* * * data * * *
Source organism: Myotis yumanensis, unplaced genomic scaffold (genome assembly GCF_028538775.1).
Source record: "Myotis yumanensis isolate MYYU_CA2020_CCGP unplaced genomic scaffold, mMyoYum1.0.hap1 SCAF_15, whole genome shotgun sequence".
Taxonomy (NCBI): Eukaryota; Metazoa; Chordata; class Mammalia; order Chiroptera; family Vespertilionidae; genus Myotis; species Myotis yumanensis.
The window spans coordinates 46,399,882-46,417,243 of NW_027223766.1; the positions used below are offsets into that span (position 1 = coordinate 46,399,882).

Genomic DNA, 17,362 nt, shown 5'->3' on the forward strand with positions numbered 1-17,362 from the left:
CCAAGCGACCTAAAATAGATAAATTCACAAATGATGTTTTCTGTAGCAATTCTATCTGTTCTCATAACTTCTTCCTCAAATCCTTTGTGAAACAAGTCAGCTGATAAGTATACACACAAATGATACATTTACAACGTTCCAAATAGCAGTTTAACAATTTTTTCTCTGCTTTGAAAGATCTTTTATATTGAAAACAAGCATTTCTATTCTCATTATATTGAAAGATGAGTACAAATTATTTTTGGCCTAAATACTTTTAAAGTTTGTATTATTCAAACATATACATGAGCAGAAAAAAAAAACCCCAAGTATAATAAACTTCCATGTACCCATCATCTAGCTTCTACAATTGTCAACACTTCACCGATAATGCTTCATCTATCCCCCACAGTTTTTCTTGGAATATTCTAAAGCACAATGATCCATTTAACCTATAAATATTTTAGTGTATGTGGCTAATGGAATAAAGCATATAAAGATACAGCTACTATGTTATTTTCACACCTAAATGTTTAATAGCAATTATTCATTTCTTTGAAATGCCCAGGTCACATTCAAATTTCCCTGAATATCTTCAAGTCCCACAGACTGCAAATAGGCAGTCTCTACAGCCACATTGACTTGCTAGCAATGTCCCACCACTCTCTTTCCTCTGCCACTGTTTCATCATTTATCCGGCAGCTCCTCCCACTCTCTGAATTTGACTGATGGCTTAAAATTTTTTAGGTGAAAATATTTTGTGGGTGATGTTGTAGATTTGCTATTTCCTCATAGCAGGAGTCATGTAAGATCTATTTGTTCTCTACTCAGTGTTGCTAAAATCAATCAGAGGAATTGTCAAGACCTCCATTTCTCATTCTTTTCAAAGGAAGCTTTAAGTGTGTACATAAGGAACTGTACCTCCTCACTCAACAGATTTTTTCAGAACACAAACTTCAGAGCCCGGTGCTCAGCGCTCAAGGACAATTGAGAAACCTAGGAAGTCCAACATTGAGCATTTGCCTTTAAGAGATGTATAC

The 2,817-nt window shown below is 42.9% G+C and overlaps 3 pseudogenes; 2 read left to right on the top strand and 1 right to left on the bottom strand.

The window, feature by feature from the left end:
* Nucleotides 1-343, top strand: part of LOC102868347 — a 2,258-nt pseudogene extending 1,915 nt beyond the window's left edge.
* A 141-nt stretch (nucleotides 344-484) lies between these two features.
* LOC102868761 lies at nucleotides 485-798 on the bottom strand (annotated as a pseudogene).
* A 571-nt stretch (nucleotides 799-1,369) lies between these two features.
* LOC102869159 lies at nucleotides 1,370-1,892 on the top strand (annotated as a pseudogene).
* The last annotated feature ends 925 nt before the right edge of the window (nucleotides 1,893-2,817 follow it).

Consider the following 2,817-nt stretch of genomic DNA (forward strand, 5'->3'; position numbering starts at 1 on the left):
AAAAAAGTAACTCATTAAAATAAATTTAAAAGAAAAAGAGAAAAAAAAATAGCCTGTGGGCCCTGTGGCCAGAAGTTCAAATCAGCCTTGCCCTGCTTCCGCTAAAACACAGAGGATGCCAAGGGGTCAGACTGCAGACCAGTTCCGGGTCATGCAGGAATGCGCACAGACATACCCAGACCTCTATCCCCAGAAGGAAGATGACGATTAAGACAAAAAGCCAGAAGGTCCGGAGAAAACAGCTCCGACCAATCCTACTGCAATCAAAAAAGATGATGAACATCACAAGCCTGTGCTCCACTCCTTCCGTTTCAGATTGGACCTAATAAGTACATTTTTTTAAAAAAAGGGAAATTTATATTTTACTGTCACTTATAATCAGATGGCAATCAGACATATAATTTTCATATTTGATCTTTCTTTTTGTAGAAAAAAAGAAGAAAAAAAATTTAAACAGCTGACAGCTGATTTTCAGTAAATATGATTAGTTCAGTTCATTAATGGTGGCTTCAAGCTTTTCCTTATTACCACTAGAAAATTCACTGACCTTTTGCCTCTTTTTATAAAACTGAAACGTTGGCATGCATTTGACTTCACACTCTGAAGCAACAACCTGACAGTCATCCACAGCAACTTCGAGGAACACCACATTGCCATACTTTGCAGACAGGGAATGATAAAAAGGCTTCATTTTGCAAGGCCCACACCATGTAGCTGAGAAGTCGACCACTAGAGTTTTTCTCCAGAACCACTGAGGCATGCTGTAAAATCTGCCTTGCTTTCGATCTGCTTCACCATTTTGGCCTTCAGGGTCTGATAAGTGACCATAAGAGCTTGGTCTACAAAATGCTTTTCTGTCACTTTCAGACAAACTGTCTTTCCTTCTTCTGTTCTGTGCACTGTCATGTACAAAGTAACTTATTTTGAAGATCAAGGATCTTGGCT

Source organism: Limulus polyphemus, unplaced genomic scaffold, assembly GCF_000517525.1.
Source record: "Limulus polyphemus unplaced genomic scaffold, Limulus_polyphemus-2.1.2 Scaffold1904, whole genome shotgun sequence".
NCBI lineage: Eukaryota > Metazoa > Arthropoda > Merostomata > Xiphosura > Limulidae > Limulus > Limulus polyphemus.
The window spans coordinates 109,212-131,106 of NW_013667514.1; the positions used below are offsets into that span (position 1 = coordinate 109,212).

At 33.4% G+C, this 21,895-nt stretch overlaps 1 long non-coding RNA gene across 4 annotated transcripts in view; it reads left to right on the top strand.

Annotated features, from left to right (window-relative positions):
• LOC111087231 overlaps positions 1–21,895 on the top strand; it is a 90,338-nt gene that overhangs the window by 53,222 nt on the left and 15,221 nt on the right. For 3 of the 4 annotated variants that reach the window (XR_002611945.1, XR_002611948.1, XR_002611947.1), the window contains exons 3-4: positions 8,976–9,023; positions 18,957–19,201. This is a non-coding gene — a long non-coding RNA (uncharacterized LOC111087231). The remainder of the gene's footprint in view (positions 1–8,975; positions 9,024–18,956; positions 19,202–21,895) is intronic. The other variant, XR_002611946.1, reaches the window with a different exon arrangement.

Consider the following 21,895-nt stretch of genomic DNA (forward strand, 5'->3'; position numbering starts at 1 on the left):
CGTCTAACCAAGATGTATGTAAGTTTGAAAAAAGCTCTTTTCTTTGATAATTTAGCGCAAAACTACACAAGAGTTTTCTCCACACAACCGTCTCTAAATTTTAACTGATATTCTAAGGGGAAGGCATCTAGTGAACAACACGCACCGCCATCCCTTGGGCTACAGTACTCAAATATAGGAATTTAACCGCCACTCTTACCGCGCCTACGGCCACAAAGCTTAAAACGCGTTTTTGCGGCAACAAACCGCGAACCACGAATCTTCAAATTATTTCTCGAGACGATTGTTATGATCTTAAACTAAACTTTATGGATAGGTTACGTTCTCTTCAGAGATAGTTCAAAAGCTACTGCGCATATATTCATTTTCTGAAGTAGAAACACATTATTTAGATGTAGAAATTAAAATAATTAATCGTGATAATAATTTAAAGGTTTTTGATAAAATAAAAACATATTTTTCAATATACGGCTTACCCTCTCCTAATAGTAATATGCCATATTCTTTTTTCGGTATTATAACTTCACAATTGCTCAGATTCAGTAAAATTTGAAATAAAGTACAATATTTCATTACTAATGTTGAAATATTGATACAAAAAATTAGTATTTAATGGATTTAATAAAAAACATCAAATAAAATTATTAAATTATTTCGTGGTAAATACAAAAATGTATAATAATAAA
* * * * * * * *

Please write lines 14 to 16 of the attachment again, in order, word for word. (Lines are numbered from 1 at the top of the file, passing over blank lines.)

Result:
* The last annotated feature ends 925 nt before the right edge of the window (nucleotides 1,893-2,817 follow it).

Consider the following 2,817-nt stretch of genomic DNA (forward strand, 5'->3'; position numbering starts at 1 on the left):
AAAAAAGTAACTCATTAAAATAAATTTAAAAGAAAAAGAGAAAAAAAAATAGCCTGTGGGCCCTGTGGCCAGAAGTTCAAATCAGCCTTGCCCTGCTTCCGCTAAAACACAGAGGATGCCAAGGGGTCAGACTGCAGACCAGTTCCGGGTCATGCAGGAATGCGCACAGACATACCCAGACCTCTATCCCCAGAAGGAAGATGACGATTAAGACAAAAAGCCAGAAGGTCCGGAGAAAACAGCTCCGACCAATCCTACTGCAATCAAAAAAGATGATGAACATCACAAGCCTGTGCTCCACTCCTTCCGTTTCAGATTGGACCTAATAAGTACATTTTTTTAAAAAAAGGGAAATTTATATTTTACTGTCACTTATAATCAGATGGCAATCAGACATATAATTTTCATATTTGATCTTTCTTTTTGTAGAAAAAAAGAAGAAAAAAAATTTAAACAGCTGACAGCTGATTTTCAGTAAATATGATTAGTTCAGTTCATTAATGGTGGCTTCAAGCTTTTCCTTATTACCACTAGAAAATTCACTGACCTTTTGCCTCTTTTTATAAAACTGAAACGTTGGCATGCATTTGACTTCACACTCTGAAGCAACAACCTGACAGTCATCCACAGCAACTTCGAGGAACACCACATTGCCATACTTTGCAGACAGGGAATGATAAAAAGGCTTCATTTTGCAAGGCCCACACCATGTAGCTGAGAAGTCGACCACTAGAGTTTTTCTCCAGAACCACTGAGGCATGCTGTAAAATCTGCCTTGCTTTCGATCTGCTTCACCATTTTGGCCTTCAGGGTCTGATAAGTGACCATAAGAGCTTGGTCTACAAAATGCTTTTCTGTCACTTTCAGACAAACTGTCTTTCCTTCTTCTGTTCTGTGCACTGTCATGTACAAAGTAACTTATTTTGAAGATCAAGGATCTTGGCT